Wellness Pearls

growth mindset
26 March 2014

The Simplicity of Growth

Between stimulus and response there is a space. In that space is our power to choose our response. In our response lies our growth and our freedom. —Viktor Frankl

Besieged at every turn with stress, work, family, and traffic? Ambushed by the emotional wake of others or a toxic food environment? Have you tried to make some changes but they last hours or days and can’t find a way to make changes stick? Why is it that some people firmly decide to make needed changes and are successful, while the vast majority of others appear to be stuck?

A simple idea born out of decades of research may explain this very familiar pattern, and it has a direct application to the human change process. According to Stanford Psychologist Carol Dweck, there are two views that people have of themselves. A fixed mindset in which people believe they are born or endowed with basic qualities and given a fixed amount of each one, such as intelligence. They worry about how much they have and expend energy trying to document or show to others their endowment. Fixed mindsets react to setbacks with discouragement and resignation, a lack of resilience, a high degree of defensiveness and a perceived lack of control over what they can achieve. Fixed mindset people feel that strengths are static; they avoid challenges and often deny the existence of problems. Talented athletes with a fixed mindset are often not successful because they link their success to their talent and not to hard work and practice.

A growth mindset person believes that with hard work, they can learn and develop skills that they need. They believe they can get better at anything over time and they feel a high degree of control over their lives and what they can accomplish. They respond to setbacks by learning about what went wrong and approach it differently next time. They may seek mentors and do not feel threatened, rather they adapt and are open to feedback. Growth mindset people tend to take on challenges and welcome them. Olympian level athletes have learned that they have to work hard and practice and manage setbacks to get to be number one.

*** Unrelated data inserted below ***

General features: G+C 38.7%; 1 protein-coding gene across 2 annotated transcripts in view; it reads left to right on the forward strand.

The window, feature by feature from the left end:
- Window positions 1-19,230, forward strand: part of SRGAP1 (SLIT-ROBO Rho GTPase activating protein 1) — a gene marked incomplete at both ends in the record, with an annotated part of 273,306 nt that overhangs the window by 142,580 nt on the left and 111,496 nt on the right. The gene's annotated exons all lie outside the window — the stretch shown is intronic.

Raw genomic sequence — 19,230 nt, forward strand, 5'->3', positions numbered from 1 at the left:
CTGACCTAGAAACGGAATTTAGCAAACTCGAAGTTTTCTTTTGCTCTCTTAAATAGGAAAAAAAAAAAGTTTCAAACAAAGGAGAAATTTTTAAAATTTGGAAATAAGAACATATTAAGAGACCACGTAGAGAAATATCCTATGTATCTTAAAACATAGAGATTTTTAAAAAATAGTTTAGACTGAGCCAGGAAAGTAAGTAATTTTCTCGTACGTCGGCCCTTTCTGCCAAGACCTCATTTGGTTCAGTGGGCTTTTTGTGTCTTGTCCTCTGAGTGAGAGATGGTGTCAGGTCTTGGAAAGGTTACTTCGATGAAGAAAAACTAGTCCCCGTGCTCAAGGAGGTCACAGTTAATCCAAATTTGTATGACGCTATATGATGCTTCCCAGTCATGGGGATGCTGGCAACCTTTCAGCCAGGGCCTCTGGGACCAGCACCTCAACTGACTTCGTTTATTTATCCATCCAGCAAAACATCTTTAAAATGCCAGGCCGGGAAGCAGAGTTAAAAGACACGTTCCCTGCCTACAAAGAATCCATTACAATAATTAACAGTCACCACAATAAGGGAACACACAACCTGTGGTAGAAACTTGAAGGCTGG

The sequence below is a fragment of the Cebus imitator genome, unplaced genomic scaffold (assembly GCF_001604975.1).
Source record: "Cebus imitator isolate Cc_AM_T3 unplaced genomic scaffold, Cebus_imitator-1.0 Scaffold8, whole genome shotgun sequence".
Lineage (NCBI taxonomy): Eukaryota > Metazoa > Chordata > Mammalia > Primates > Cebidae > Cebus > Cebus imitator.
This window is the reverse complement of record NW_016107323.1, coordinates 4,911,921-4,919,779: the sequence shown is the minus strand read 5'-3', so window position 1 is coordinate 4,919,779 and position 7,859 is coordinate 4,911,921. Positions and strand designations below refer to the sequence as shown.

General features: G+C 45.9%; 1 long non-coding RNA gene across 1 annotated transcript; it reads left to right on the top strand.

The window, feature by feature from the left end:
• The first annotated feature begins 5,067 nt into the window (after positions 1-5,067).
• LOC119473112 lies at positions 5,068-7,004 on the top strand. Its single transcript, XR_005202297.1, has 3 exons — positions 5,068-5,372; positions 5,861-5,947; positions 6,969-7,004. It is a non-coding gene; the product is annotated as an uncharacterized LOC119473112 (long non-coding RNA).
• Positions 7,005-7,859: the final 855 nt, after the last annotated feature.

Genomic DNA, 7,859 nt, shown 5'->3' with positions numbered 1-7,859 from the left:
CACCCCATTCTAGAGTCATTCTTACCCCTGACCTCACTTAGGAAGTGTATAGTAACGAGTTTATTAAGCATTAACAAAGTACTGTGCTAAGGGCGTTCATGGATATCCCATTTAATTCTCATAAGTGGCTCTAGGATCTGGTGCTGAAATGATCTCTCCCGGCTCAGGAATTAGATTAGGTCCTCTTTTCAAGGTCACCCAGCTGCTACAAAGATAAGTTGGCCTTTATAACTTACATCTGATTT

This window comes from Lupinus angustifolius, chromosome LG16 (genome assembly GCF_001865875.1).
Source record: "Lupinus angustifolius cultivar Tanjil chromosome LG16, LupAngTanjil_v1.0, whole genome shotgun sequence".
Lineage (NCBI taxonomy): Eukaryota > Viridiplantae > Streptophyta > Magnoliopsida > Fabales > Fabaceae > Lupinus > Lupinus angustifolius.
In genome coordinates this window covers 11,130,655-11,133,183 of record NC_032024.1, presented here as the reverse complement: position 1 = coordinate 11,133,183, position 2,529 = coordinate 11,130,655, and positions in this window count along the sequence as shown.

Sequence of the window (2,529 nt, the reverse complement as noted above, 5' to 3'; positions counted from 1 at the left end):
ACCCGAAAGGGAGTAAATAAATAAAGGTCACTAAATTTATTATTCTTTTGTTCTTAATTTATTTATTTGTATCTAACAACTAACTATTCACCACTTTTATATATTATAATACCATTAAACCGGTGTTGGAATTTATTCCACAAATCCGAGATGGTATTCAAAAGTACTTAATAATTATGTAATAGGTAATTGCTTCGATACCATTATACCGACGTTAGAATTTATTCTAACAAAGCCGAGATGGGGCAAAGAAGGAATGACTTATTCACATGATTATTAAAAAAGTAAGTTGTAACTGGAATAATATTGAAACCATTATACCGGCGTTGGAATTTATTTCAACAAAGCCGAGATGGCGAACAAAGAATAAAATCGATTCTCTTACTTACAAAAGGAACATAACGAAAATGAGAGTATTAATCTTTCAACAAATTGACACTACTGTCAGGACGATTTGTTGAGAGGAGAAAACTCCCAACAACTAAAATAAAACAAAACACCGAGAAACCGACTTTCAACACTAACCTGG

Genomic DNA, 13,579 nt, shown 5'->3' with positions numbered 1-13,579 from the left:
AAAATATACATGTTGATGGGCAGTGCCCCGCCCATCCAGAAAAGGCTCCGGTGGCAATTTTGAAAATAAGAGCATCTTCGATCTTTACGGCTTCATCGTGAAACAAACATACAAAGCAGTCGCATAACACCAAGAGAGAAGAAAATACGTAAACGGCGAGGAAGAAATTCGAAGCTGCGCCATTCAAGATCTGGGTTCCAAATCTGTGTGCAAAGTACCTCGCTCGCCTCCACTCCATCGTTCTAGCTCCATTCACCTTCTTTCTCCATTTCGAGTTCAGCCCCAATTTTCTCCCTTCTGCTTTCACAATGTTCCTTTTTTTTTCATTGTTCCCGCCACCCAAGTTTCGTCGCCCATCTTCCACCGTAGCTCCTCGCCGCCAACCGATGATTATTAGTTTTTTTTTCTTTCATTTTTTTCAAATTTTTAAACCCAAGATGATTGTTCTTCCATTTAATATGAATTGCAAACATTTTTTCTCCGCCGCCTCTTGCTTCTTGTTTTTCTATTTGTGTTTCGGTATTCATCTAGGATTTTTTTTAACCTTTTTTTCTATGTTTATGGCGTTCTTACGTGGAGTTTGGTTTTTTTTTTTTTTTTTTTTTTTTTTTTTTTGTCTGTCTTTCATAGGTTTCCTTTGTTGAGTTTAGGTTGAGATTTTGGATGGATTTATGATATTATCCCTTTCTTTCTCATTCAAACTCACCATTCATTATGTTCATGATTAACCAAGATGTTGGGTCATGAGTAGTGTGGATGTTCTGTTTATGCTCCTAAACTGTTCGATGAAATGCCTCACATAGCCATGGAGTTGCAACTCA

We can build our own pool of resilience and move along the continuum towards a growth mindset. Remembering that changing a habit is hard but not impossible. Likely there may by 2 or 3 very specific behaviors that we are doing/not doing that are contributing to a poor health trajectory. Those behaviors can be named, isolated and remedied one at a time. Identify what you need to learn to be successful.

A client of mine identified 14 foods (binge list) that she tended to overeat and made a decision to stop eating those- she learned they were the root cause of her weight problem. By combining that with meditation and practice, she lost 75 pounds. Another client wanted to speak up in her life and had to learn to enter difficult conversations. As a result of learning how to use emotional courage, she now feels a new sense of freedom and is far more successful in her relationships.

Ask yourself, what you need to learn, identify what you intend to do when (not if) the setback occurs. Hard yes, but doable with a growth mindset. People who are successful in making needed changes in their lives are not born, they are made. Notice your mindset, learn about your obstacles to taking excellent care of yourself so you don’t succumb to preventable illnesses and a constricted life.

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